Tuesday, September 27, 2011

A Word On Spoiler Alerts

A plot twist is great fun. It's one the few times in life we actually enjoy being wrong. A twist forces reevaluation of the narrative—it is the apogee of plot development, the spice of storytelling. However, there is one glaring drawback—twists rely entirely on not being revealed prematurely, or "spoiled."

At this point, I don't even know why I'm explaining the "spoiler" concept to you. You're reading this on the internet, so you're likely to have been exposed to several SPOILER ALERTS just on the way to this site. Spoilers probably pertaining to something that's patiently awaiting to be watched on your DVR. Even though, who are you kidding? You'll never get around to watching The Killing, especially when you still haven't watched a second of Rubicon. DVR space comes at a premium, so just move on, for chrissakes—if you cared at all, you would have watched it by now. 

But let's please get off you for just a goddamn second. 

My point is, the SPOILER ALERT phrase has become so prevalent that it seems damn-near inescapable while referencing film, television, or literature. It's even used comedically (albeit, cheaply) in all facets of everyday conversation. Like when your dad's all, "Your mom and I had a great time in Colonial Williamsburg last weekend. Sorry you didn't get to go, but, SPOILER ALERT: you'll probably have to share a bunk-bed with a shrieking baby brother or sister nine months from now, you little prick." 

WOW, your dad's an ASSHOLE! Did he have to say it like that? What a terrible way to convey what is otherwise good news. And how is he so sure to have impregnated your mom? At her age? Please. Frankly, I don't see how she stomachs the prick. But she's probably a prick too, come to think of it. And that little brother or sister on the way? Likely a prick by birthright. Which, in turn, makes you a prick as well. Tough break. At least now we both know what I mean by these pricks using SPOILER ALERT in the wrong context.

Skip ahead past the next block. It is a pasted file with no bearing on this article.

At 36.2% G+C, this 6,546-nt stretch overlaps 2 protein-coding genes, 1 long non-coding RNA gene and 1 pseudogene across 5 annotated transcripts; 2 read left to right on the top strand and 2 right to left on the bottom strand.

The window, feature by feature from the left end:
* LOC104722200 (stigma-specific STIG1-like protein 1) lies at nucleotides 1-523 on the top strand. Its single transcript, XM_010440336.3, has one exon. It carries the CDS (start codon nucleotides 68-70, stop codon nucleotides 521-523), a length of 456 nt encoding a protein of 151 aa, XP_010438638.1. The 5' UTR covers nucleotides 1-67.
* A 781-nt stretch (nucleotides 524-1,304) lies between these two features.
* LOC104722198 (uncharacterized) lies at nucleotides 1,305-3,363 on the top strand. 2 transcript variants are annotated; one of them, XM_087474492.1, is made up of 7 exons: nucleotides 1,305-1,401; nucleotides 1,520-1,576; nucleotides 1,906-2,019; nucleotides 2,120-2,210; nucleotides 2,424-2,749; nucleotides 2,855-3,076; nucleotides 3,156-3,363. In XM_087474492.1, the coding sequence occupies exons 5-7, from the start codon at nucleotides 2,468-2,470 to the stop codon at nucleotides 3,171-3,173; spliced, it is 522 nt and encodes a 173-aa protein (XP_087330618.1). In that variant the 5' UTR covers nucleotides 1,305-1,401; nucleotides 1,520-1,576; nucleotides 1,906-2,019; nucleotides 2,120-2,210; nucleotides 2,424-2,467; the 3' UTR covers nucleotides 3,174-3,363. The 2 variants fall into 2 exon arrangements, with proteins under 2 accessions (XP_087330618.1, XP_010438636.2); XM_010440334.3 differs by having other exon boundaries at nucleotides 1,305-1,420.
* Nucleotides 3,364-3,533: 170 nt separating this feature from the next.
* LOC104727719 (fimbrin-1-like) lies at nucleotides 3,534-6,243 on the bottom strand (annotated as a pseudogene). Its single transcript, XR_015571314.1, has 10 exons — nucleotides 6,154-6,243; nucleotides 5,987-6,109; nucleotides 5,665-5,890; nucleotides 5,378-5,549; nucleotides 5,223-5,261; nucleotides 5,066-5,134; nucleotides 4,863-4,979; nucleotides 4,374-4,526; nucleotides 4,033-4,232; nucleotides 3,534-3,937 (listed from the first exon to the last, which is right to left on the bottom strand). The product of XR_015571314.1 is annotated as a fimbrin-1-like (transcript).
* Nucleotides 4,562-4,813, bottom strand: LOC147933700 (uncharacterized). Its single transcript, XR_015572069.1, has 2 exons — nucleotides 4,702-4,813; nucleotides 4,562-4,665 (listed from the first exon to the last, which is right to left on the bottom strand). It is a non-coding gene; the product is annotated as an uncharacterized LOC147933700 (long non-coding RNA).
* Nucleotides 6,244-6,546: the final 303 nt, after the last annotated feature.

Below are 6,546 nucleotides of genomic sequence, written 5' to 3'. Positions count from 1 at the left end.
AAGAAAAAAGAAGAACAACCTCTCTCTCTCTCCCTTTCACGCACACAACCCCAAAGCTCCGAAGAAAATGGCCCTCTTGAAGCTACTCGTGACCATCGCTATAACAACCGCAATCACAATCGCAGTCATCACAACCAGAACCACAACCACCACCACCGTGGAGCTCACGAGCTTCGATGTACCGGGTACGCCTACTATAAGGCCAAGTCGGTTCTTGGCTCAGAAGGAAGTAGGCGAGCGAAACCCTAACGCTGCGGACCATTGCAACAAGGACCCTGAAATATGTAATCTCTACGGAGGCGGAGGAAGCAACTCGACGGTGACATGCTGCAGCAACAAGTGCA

But can we please stop talking about you for just one goddamn minute?

What I'm trying to say is that it's time to rein that shit in—very few situations actually require loose disclaimers. And more specifically, very few stories are completely reliant on twists for effect. So, in turn, the phrase should be used sparingly. 

The thing is, some people are so spoiler-sensitive that divulging even the most minuscule of plot points sends these pricks into epileptic shock, further diluting the phrase, and suddenly increasing the number of situations for which it requires use in the first place. 

And look, it's about time for these people on the receiving end of spoilers to calm the fuck down. Yes, it's disappointing to be told a key plot element before getting there by yourself, but Christ, it's not about the payoff all the time—it's about the journey. On top of that, recent studies have revealed that for most people, knowing the end of a story prematurely doesn't hinder the overall enjoyment of the experience. As a matter of fact, the contrary is true, it actually enhances the enjoyment. How's that for some shit?

So, please, by all means, refrain from divulging the Shyamalanian twist at the end of last weekend's sleeper box-office hit, but give it just that, a few days. After that, it's fair game to say whatever the fuck you please about anything to anyone. And if you're one of these pricks who inadvertently hears about said ending after those initial days, don't act like your whole prick-life is ruined; they're most likely doing you a favor. 

There are of course, exceptions. Say you meet some young person who's never even heard of The Crying Game. In this situation, you should probably keep the ending to yourself and encourage that person to watch it with you. This is because, at least once in life, you deserve to watch someone else experience an unexpected prick-twist. 

Ironically, an unexpected prick-twist also might have kept your little brother or sister from being born into your prick family, but for the last time, can we stop talking about you for just a small goddamn fraction of time? 

Actually, just watch the video below and free yourself from the chains of spoilertude, you'll be better off for it:


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